Executive Chef Brian Jones roasted the tomatoes, dried the leaves and ground them to garnish the soup, bringing a more garden-like flavor to the tomato-basil soup. Jones crafted the soup to utilize fresh foods and minimize waste.
By participating in the Empty Bowls project, University Dining sought to bring awareness not only to issues of food insecurity and homelessness, but also to food waste and access to food. The event raised more than $1,800 for KSU CARE Services.
Food Pantry Expansion
Last year, KSU CARE Services provided food from its two food pantries – one on each campus – for almost 200 students dealing with food insecurity.
“We may not realize how important food is, but students come by our pantries every day,” said Stidum. Since founded in 2011, CARE Services has served or benefitted almost 550 students dealing with food insecurity and homelessness.
A $12,500 donation from Kroger on Nov. 8 also will allow KSU CARE Services to fund a walk-in food pantry on the Kennesaw Campus.
“Normally, we just hand students a bag of food from the pantry,” Stidum said. “But when students can walk in and choose foods that they like, it is empowering for them.”
Kroger’s donation to the University and CARE Services was a perfect match, according to Felix Turner, corporate affairs manager for Kroger Atlanta.
“Kroger was looking for different ways to partner with educational organizations in the fight against food insecurity and hunger,” said Turner. “KSU CARE and the food pantry is right in line with our goals.”
The company already has a plan to end hunger and waste by 2025, he added.
A Week of Awareness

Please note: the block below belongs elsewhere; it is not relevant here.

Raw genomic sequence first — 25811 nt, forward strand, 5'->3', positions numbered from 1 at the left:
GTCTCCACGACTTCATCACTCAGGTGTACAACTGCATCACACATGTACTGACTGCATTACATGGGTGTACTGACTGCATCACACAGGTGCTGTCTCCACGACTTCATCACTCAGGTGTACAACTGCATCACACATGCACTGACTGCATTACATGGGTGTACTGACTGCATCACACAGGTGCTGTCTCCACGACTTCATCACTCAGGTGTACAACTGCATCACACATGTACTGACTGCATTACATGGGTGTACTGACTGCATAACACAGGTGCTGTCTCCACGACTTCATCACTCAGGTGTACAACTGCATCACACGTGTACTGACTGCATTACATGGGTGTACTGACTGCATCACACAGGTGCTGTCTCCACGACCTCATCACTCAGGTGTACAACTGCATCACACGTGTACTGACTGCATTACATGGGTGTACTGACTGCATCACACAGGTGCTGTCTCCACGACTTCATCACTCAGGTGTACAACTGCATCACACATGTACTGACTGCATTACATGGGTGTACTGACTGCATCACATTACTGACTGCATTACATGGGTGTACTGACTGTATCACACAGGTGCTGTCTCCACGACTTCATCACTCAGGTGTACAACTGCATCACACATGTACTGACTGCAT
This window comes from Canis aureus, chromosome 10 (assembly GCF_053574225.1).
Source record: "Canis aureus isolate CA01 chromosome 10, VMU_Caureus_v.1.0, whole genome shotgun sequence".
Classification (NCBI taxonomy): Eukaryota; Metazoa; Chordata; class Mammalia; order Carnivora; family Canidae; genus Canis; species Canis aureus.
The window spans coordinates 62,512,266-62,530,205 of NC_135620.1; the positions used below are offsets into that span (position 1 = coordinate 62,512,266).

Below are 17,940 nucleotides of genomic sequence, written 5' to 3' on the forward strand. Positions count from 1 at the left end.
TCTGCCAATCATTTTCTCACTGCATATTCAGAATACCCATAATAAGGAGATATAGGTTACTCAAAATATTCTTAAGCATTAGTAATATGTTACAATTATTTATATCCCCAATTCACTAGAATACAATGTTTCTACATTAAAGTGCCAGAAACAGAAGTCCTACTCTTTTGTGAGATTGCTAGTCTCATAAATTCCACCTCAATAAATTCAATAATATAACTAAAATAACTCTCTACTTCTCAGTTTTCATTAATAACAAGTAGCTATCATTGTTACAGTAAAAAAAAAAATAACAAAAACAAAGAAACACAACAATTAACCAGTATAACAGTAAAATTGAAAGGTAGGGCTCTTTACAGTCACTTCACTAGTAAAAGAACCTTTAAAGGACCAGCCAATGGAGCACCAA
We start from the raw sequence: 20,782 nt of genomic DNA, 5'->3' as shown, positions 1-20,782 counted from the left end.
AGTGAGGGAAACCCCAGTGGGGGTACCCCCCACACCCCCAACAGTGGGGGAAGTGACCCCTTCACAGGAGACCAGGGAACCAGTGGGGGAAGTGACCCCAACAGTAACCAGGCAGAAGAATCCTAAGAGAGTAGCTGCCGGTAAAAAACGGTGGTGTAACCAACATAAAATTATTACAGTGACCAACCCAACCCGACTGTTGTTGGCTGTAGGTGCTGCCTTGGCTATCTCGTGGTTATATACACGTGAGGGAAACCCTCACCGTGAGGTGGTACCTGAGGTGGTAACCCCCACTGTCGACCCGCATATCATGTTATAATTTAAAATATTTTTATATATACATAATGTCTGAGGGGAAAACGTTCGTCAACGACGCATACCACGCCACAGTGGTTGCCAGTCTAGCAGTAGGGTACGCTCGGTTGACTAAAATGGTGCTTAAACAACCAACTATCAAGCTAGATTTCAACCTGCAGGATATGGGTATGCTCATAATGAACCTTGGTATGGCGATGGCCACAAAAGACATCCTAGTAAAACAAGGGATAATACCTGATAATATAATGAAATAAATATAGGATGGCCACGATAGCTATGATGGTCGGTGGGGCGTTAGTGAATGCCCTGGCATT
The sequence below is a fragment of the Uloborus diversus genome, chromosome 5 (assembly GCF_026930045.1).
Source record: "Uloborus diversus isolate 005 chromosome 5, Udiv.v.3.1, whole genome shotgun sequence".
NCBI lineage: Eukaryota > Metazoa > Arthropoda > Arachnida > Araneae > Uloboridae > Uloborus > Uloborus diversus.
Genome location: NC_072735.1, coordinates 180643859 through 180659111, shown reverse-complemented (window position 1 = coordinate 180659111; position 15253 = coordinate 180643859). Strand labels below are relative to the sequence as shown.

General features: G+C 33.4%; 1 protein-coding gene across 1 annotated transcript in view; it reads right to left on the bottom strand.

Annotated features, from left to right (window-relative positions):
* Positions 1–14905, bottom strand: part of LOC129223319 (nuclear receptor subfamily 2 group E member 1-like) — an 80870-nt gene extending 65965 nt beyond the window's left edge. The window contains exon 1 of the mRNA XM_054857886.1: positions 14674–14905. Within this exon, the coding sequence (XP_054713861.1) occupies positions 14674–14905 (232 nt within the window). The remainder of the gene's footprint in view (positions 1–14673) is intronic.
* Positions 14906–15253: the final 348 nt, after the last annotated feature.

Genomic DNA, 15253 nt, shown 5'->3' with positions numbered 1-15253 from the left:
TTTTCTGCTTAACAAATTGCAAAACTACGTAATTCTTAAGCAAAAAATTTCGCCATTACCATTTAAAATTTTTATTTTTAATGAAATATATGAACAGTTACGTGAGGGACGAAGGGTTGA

As part of HAW’s closing ceremonies tonight, Cobb Collaborative and CARE Services will jointly present a candlelight vigil and memorial service at 8 p.m. Friday, Nov. 10 at the Marietta Campus to honor those who have died while homeless in Cobb County.
The event is the fourth year for the Cobb Collaborative partnership.
KSU students have been encouraged to get involved and see through the eyes of someone struggling with homelessness as part of the weeklong activities.
Students who accept the final HAW Sleep Out Challenge at the Marietta Campus on Friday, will stay overnight in a simulated Red Cross shelter, in their cars or outside on the ground to further understand the plight of homelessness.
Attendees to Kennesaw State's football game on Saturday are also encouraged to “Hoot Out Hunger” and bring a canned item for donation to the University's food pantries. Any Kroger-brand item donated will be matched by the local Kroger store in Kennesaw.
– Tiffany Capuano
Photos by David Caselli; Video by Paul Floeckher
Submitted photo by Ashley Schenck
A leader in innovative teaching and learning, Kennesaw State University offers undergraduate, graduate and doctoral degrees to its nearly 43,000 students. With 11 colleges on two metro Atlanta campuses, Kennesaw State is a member of the University System of Georgia. The university’s vibrant campus culture, diverse population, strong global ties and entrepreneurial spirit draw students from throughout the country and the world. Kennesaw State is a Carnegie-designated doctoral research institution (R2), placing it among an elite group of only 6 percent of U.S. colleges and universities with an R1 or R2 status. For more information, visit kennesaw.edu.